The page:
Posts on social media come back to haunt those in politics, sports on the Suncoast

Online safety (Source: KAIT-TV)
Online safety (Source: KAIT-TV)((Source: KAIT-TV))
Updated: Nov. 21, 2018 at 12:00 PM EST
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SARASOTA, FL (WWSB) - What happens on the internet will always stay on the internet, but some people don’t think twice before making an inappropriate post.

“Really they thought of it as ‘I’m just talking to my 10 or 15’ friends when in reality I’m talking to the whole world,” said Danny Fuerstman, Political Science Professor at State College of Florida.

Gone are the days when we used social media to simply interact with friends. Outlets like Facebook, Twitter, Snapchat and Instagram are now used for business purposes and politics.

“It’s become integral to campaign strategies whether that’s recruiting volunteers or getting the word out and mobilizing voters on Facebook,” explained Fuerstman.

Sometimes we forget that by one click of a button, we are blasting out our thoughts to the entire world. One person who learned the hard way: Adam Shapiro. He’s the son of David Shapiro, who was the Democratic candidate for Florida’s 16th congressional district. The 28-year-old was involved with his father’s campaign, until old, offensive Facebook posts surfaced.

“I think we’re gonna see things like this more and more frequently because in those early years of social media they weren’t thinking about the things they were posting on Facebook or Twitter,” said Fuerstman.

Adam Shapiro, son of David Shapiro, posted comments on Facebook in 2010 viewed by some people...
Adam Shapiro, son of David Shapiro, posted comments on Facebook in 2010 viewed by some people as racially-insensitive.(Source: Facebook)

The statuses including the n-word and other vulgar comments were posted by Adam Shapiro back in 2010, eight years before his father announced he was running for the District 16 seat.

“If there’s something ugly out there, they’ll find it. If there’s something they can take out of context, they’ll usually do that,” said New College of Florida Political Science Professor Frank Alcock, of politicians using social media for opposition research.

Adam announced his departure from his father’s campaign, and apologized for making the offensive comments, saying: "I offer my sincere apologies for the offensive comments I made. Clearly, I had a lot of maturing to do and these thoughtless Facebook posts do not reflect who I truly am, or the lessons of discipline, respect, and kindness that my parents worked to instill in me. To ensure that the things I wrote are not a distraction from my father’s campaign, I am stepping away and will no longer play a role in this race.”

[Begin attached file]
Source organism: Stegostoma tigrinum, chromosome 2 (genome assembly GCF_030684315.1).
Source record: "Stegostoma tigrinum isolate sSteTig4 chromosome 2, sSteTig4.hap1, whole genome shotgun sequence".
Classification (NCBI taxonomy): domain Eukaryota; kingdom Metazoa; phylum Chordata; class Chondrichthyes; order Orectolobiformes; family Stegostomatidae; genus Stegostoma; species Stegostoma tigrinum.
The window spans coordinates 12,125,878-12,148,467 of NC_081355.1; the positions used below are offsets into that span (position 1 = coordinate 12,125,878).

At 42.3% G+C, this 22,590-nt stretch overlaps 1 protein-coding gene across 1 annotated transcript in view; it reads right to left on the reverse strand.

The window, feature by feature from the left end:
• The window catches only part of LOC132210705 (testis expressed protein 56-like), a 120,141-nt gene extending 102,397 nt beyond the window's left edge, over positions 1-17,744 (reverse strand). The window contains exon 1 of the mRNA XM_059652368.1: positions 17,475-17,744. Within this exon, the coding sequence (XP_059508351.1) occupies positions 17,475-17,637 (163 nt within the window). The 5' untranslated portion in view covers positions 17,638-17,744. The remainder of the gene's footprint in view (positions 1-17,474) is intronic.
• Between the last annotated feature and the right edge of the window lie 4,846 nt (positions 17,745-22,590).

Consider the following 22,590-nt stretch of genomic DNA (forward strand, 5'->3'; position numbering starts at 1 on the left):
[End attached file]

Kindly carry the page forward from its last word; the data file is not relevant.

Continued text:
David Shapiro also released a statement, saying, in part: “I’ve never accepted that kind of language in my home and I’m disappointed that Adam, even in his youth, would make such offensive comments online.”

It’s not just politics, here on the Suncoast, we saw a similar incident in high school sports.

Venice High School head football coach John Peacock briefly lost his job after liking a racially-insensitive tweet directed at Braden River’s coach Curt Bradley.

“My wife and I have sat down on the weekends and taken some classes, a little bit of sensitivity training as far as opponents. I need to try to be nicer to our opponents," said Peacock during his unemployment in May 2018.

Venice High School’s principal announced he re-hired Peacock about two months later, but the coach told ABC7 he learned a life lesson.

“I think it’s an opportunity for me to reinvent myself. I think we all strive to have self improvement in all kinds of areas and its something I look forward on working on,” said Peacock in June.

While Peacock didn’t permanently lose his job over the post, SRQ Magazine Contributing Editor Jacob Ogles believes Adam Shapiro’s comments may have cost his father some much-needed votes.

“It definitely put a roadblock up in terms of in-roads he could make in the minority community and that’s what he really needed in order to be competitive with Vern Buchanan,” sad Ogles.

Now, Buchanan will keep his seat in congress for another two years, but let this serve as a reminder that your social media skeletons aren’t buried very deep.

“It’s a question of, okay, have I learned from the things I used to believe, and am I now a better person, and how do we judge that as a society?” stated Fuerstman.

We reached out to Vern Buchanan’s campaign the day those social media posts surfaced. His campaign manager said they read the affiliated article by Florida Politics, but otherwise had no comment.

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